Don’t Be Tossed Away.

Don't Be Tossed Away

“Don’t be tossed away by your monkey mind. You say you want to do something—“I really want to be a writer”—then that little voice comes along, “but I might not make enough money as a writer.” “Oh, okay, then I won’t write.” That’s being tossed away. These little voices are constantly going to be nagging us. If you make a decision to do something, you do it. Don’t be tossed away. But part of not being tossed away is understanding your mind, not believing it so much when it comes up with all these objections and then loads you with all these insecurities and reasons not to do something.”               ~ Natalie Goldberg

 

This is one of the first lessons I learned from Natalie Goldberg when I read her books then studied with her. But it is only recently that I feel I have really absorbed that lesson. It is only recently that I feel that I live that lesson.

I rarely allow myself to be tossed away now that I have decided to show up daily to my writing, to my mind through meditation. She is right. We must become intimate with the way our minds work and see monkey mind for what it is.

Part of me deeply regrets that I resisted meditating for SO long. At the retreat with Goldberg, she basically said it is the one true secret to writing and that while she din’t make it mandatory, she highly encouraged us to show up to the early morning meditation before the activities began for the day.

I blew off the meditation. I slept instead.

And as I write that, I realize I mean it literally ( I slept in) and figuratively. I slept through much of my life, allowing monkey mind to be in charge. Believing the stories it churned out and boy, did it churn out some doozies.

Those stories tossed me away.

Tossed me away from the page.

From the stories I yearned to tell..

From my goals.

From my dreams.

Now, I am not staying that I no longer have that voice taunting me, trying to derail me. Nope. Not at all. But now that I write every damn day, now that I meditate every damn day, I no longer care so much what money mind has to say.

I no longer wait for the perfect circumstances or the perfect beam of inspiration or the perfect feeling that that will propel me effortlessly to my desk or meditation cushion. If I waited for that, I’d be waiting forever. There’s always a reason not to write, always a reason not to meditate.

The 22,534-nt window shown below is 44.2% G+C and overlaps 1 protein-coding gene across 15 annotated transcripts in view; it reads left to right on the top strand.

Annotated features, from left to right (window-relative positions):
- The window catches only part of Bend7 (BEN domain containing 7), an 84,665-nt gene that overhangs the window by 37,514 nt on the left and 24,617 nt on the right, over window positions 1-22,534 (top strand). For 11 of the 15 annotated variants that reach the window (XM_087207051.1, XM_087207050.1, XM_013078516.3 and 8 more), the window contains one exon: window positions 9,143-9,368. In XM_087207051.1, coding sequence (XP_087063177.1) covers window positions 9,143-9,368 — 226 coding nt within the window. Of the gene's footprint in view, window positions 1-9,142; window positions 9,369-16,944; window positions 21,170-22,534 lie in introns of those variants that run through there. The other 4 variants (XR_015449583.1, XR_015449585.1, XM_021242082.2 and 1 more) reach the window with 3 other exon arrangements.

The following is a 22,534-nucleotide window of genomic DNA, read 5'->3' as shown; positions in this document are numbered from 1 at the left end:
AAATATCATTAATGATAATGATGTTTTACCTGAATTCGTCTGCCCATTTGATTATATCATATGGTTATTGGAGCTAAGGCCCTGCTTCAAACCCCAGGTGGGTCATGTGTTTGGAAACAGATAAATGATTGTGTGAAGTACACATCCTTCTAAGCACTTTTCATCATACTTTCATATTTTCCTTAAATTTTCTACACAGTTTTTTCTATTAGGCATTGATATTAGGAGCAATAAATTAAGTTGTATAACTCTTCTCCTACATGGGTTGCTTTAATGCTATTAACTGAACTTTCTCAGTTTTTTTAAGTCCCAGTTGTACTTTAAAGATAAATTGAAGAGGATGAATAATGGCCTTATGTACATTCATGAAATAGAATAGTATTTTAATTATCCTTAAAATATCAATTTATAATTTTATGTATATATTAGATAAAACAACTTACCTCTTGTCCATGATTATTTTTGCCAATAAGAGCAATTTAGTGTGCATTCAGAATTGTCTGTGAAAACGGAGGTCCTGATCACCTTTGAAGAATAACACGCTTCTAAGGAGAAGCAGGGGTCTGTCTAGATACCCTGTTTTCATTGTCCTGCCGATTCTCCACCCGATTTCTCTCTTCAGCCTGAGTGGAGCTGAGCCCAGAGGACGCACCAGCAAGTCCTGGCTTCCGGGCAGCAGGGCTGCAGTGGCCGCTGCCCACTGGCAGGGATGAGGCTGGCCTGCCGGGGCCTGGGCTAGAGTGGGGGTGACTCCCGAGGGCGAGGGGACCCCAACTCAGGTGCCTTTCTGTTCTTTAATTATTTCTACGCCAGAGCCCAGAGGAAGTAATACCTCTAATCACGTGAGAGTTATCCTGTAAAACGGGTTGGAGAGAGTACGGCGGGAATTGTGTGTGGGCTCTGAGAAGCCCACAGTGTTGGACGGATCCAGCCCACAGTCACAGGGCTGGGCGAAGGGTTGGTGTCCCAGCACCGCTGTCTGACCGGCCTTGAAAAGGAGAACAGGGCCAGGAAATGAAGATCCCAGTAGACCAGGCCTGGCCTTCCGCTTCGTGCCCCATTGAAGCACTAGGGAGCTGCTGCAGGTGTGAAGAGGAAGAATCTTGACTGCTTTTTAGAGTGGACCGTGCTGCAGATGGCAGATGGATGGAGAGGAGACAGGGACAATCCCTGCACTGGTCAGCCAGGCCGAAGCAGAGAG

Instead I show up no matter what.

Being tossed away is no longer a thing I need to constantly fight against.

I just show up.

 

 

 

Coming Back.

meditate

I just meditated for 10 minutes.

It’s not very long but I’ve been showing up for only 1-5 minutes recently so that is double. And any meditation is better than no meditation.

I sat. And sat. And sat. And finally checked my phone thinking that I had turned the ringer off because it had to be 10 minutes by now.

Wrong.

It had been less than 6.

I almost quit.

I felt like I was crawling out of my skin. My wind was being whipped all over the place.

Then I heard the phrase “Come back.”

Come back.

Comeback.

It was gentle, yet firm.

Compassionate, not judging.

So, I came back. I came back to my breath. To the sounds of traffic and birds. To the feeling of the sun on my neck. To the feeling of the mat against my feet. To the thoughts that continued to spin inside my head.

I spend so much time berating and judging myself for wandering off the path of a goal I set for myself whether it is to eat more vegetable or drink less wine or consume less social media. That Inner Judge doesn’t lead me back but tosses me into a spiral of shame.

What if I use “come back” as a gentle reminder instead of shaming myself?

As a way to guide myself back to the present.

Back to myself.

And what if I remember that this straying and guiding myself back is part of the journey? The process? The dance? And not proof of my failure?

How would that change not only my meditation practice but my life?